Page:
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Maximum size : 7.5 cm

Gold Barb - Barbodes semifasciolatus : Complete Fish Profile & Care Guide

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The vibrant and hardy Gold Barb (Barbodes semifasciolatus) is an ideal choice for beginner aquarists, thanks to its adaptability to a wide range of water parameters and its peaceful nature. While they may occasionally nibble on plants, they typically coexist well with most tankmates. To truly appreciate their shoaling behavior and stunning colors, keep these fish in groups of at least six. Larger groups make for a mesmerizing display and allow for a closer look at their fascinating interactions. Ensure that other tankmates share similar temperature preferences, as Gold Barbs thrive in lower tropical temperatures. A well-filtered tank with good oxygenation and a moderate current is essential for their wellbeing. Gold Barbs have a sloping back and short barbels at the corners of their mouth. Their metallic yellow-gold bodies feature several dark vertical bars or blotches, with a brassy or golden sheen underneath. With light to reddish-brown backs and whitish bellies, males will exhibit an orange-red hue during mating. Healthy specimens often have red fins. The green version of this barb is now rarely seen in the aquarium trade, as the gold form has become more popular.

Gold Barb Photos

Sexual Dimorphism

Distinguishing between the sexes of Gold Barbs is fairly straightforward. Female specimens exhibit duller coloration and possess rounder abdomens, whereas males showcase more vibrant hues, have streamlined bodies, and are generally smaller in size compared to females.
Featured Male
Featured Female
Male Female

Quick Facts

Scientific NameBarbodes semifasciolatus
Year Described1868
Other NamesChinese Barb, Green Barb, Schubert's Barb
OriginsVietnam China Taiwan Laos
Max Size7.5 cm
Aquarium LevelMiddle - Top
DifficultyBeginner - Intermediate
Best kept asGroups 6+
Lifespan3 - 5 years

Water Parameters

Water TypeFreshwater
PH6.0 - 8.0
GH1 - 10
TDS36 - 357
64 - 75
17.8 - 23.9

Natural Habitat

Prepare to be transported to the beautiful landscapes of Southeast Asia, where the magnificent Gold Barbs can be found thriving in their natural habitat. This species is native to the free-flowing freshwaters of the Red River Basins, where they can be observed swimming gracefully in the tranquil waters of Vietnam, Taiwan, northern Laos, and southwestern China. Not limited to just their native waters, these exquisite creatures have also been introduced to new environments in Hong Kong, Uruguay, Taiwan, and Hawaii, further expanding their reach across the globe. In their preferred habitat of swamps and irrigation channels, these Barbs tend to gravitate towards slow-moving tributaries and standing water bodies. In these serene aquatic environments, they form schools, darting in and out of dense vegetation near the substrate, creating a picturesque and lively scene. For those with a passion for aquatic life and nature, the chance to witness these dazzling Gold Barbs in their natural habitat is an experience not to be missed. Observing their playful behaviour and shimmering golden scales is truly a sight to behold.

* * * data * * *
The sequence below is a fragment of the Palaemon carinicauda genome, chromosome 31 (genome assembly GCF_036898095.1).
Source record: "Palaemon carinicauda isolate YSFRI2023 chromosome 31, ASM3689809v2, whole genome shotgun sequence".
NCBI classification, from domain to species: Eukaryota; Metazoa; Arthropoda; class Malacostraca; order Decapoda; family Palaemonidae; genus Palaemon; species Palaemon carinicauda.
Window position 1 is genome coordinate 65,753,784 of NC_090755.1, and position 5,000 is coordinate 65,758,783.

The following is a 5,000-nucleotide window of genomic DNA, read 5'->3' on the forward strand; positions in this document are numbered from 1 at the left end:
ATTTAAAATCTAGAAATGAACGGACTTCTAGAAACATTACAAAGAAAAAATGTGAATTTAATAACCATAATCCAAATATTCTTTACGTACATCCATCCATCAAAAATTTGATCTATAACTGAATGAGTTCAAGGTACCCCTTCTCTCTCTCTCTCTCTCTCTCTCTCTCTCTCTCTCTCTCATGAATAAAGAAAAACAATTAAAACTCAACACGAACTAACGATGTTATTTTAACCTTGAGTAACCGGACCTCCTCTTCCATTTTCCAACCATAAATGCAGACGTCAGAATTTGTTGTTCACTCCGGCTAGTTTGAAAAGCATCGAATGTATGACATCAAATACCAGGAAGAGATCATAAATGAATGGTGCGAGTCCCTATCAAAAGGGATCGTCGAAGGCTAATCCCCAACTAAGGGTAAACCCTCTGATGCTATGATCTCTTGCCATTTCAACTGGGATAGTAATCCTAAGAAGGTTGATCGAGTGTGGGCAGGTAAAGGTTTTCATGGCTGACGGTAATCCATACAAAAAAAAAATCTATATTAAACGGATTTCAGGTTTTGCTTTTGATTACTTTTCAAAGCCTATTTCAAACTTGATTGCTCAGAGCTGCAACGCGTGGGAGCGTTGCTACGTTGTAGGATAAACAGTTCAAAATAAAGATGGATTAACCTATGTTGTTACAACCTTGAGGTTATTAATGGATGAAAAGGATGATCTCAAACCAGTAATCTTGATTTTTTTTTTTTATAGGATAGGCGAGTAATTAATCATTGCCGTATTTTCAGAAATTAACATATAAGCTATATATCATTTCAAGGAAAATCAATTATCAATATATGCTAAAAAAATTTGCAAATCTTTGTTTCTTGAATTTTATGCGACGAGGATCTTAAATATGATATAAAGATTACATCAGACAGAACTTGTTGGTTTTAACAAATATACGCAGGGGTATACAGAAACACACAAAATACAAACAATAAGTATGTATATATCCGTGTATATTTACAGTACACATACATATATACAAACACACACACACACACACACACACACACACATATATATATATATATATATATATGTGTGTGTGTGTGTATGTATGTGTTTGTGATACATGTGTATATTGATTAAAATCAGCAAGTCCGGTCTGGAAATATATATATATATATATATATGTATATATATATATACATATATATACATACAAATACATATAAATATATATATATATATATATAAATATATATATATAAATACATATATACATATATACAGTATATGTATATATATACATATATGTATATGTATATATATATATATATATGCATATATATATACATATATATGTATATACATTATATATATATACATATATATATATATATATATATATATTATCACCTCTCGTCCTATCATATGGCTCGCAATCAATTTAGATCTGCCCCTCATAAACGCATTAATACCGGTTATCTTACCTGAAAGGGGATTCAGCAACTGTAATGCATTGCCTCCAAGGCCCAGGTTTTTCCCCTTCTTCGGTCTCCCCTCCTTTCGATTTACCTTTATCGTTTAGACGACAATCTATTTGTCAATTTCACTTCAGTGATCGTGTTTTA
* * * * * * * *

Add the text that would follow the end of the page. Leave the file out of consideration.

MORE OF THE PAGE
Breeding Gold Barbs is moderately straightforward, and a separate, densely planted breeding tank with fine-leafed plants, such as java moss, is required. Spawning mops or mesh can be placed at the bottom of the tank to allow eggs to fall through, protecting them from the parents. Ensure ample hiding spots are provided for the female, as the male can be quite assertive during the spawning process. The tank should be dimly lit, have soft water, a relatively low pH, and a slow-flowing filter. To maximize breeding success, you can pair the healthiest female with the most vibrant male, or introduce a group with six individuals of each sex. Prior to breeding, condition them with live foods for several days. Once the eggs have been laid and spawning is complete, they should hatch within a few days.

Diet & feeding

Gold Barbs are not particularly fussy eaters and will readily consume a variety of available foods. To maintain their overall health and wellbeing, provide them with high-quality flake foods, freeze-dried or frozen brine shrimp, bloodworms, and vegetables. Offering a diverse diet will help to ensure optimal nutrition for these fish.

Frequently asked questions

Gold Barbs can grow up to 7.5 cm in length, with the females being slightly larger than the males.

Fish that inhabit similar biotopes in the wild, especially similarly-sized, peaceful Cyprinids, would be the best choice for tankmates. However, other possible species could include Cobitid, Balitorid and Nemacheilid Loaches, as well as Garra species and Benthic Cyprinids such as Crossocheilus.

Gold Barbs have gold coloured bodies with small dark to black patches running down the lateral line and upper half of their body. Sometimes these appear as vertical bars. The tips of their fins are somewhat see-through; however, some species are bred with red fins. There is also an albino version of this fish.

Gold Barbs are not fussy and are easily fed. However, it would be best to offer your Barbs regular meals of small live and frozen foods for the best colours and condition. These foods can include brine shrimp, bloodworm, and daphnia combined with good quality dried flakes and granules, some of which need to have an additional plant or algal content.

Gold Barbs are somewhat peaceful and definitely not as aggressive as other Barb species. Therefore, these Barbs will get on well in community aquariums as long as you do not house them with long-finned species.

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